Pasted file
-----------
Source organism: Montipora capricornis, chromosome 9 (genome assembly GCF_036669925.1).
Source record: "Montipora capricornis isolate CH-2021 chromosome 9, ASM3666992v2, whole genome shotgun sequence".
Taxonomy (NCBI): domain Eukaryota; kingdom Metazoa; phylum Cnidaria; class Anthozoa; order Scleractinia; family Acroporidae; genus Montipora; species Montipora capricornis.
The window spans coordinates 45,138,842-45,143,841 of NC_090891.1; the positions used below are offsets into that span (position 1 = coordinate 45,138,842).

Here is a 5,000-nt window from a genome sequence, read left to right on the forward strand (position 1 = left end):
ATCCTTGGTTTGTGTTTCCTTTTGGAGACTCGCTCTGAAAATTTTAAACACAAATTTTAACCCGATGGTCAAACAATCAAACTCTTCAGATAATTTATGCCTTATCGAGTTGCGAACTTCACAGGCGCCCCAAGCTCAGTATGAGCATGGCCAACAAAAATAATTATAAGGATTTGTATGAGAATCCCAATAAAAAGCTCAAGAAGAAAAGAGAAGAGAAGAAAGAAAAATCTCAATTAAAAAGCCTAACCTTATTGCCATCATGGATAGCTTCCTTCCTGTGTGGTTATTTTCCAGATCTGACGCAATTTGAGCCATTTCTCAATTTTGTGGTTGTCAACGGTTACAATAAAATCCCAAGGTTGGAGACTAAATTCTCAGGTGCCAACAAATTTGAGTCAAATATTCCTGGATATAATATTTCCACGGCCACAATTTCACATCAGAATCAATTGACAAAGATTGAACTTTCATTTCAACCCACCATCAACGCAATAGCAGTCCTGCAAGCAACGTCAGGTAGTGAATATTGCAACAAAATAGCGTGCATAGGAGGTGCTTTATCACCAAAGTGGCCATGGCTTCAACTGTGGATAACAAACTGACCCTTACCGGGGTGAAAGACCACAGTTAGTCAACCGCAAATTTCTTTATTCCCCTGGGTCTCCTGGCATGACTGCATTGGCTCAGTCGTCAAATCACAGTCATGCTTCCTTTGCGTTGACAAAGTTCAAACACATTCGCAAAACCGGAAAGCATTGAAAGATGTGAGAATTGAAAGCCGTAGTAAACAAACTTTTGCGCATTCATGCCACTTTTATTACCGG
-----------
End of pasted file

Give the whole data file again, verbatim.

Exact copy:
Source organism: Montipora capricornis, chromosome 9 (genome assembly GCF_036669925.1).
Source record: "Montipora capricornis isolate CH-2021 chromosome 9, ASM3666992v2, whole genome shotgun sequence".
Taxonomy (NCBI): domain Eukaryota; kingdom Metazoa; phylum Cnidaria; class Anthozoa; order Scleractinia; family Acroporidae; genus Montipora; species Montipora capricornis.
The window spans coordinates 45,138,842-45,143,841 of NC_090891.1; the positions used below are offsets into that span (position 1 = coordinate 45,138,842).

Here is a 5,000-nt window from a genome sequence, read left to right on the forward strand (position 1 = left end):
ATCCTTGGTTTGTGTTTCCTTTTGGAGACTCGCTCTGAAAATTTTAAACACAAATTTTAACCCGATGGTCAAACAATCAAACTCTTCAGATAATTTATGCCTTATCGAGTTGCGAACTTCACAGGCGCCCCAAGCTCAGTATGAGCATGGCCAACAAAAATAATTATAAGGATTTGTATGAGAATCCCAATAAAAAGCTCAAGAAGAAAAGAGAAGAGAAGAAAGAAAAATCTCAATTAAAAAGCCTAACCTTATTGCCATCATGGATAGCTTCCTTCCTGTGTGGTTATTTTCCAGATCTGACGCAATTTGAGCCATTTCTCAATTTTGTGGTTGTCAACGGTTACAATAAAATCCCAAGGTTGGAGACTAAATTCTCAGGTGCCAACAAATTTGAGTCAAATATTCCTGGATATAATATTTCCACGGCCACAATTTCACATCAGAATCAATTGACAAAGATTGAACTTTCATTTCAACCCACCATCAACGCAATAGCAGTCCTGCAAGCAACGTCAGGTAGTGAATATTGCAACAAAATAGCGTGCATAGGAGGTGCTTTATCACCAAAGTGGCCATGGCTTCAACTGTGGATAACAAACTGACCCTTACCGGGGTGAAAGACCACAGTTAGTCAACCGCAAATTTCTTTATTCCCCTGGGTCTCCTGGCATGACTGCATTGGCTCAGTCGTCAAATCACAGTCATGCTTCCTTTGCGTTGACAAAGTTCAAACACATTCGCAAAACCGGAAAGCATTGAAAGATGTGAGAATTGAAAGCCGTAGTAAACAAACTTTTGCGCATTCATGCCACTTTTATTACCGG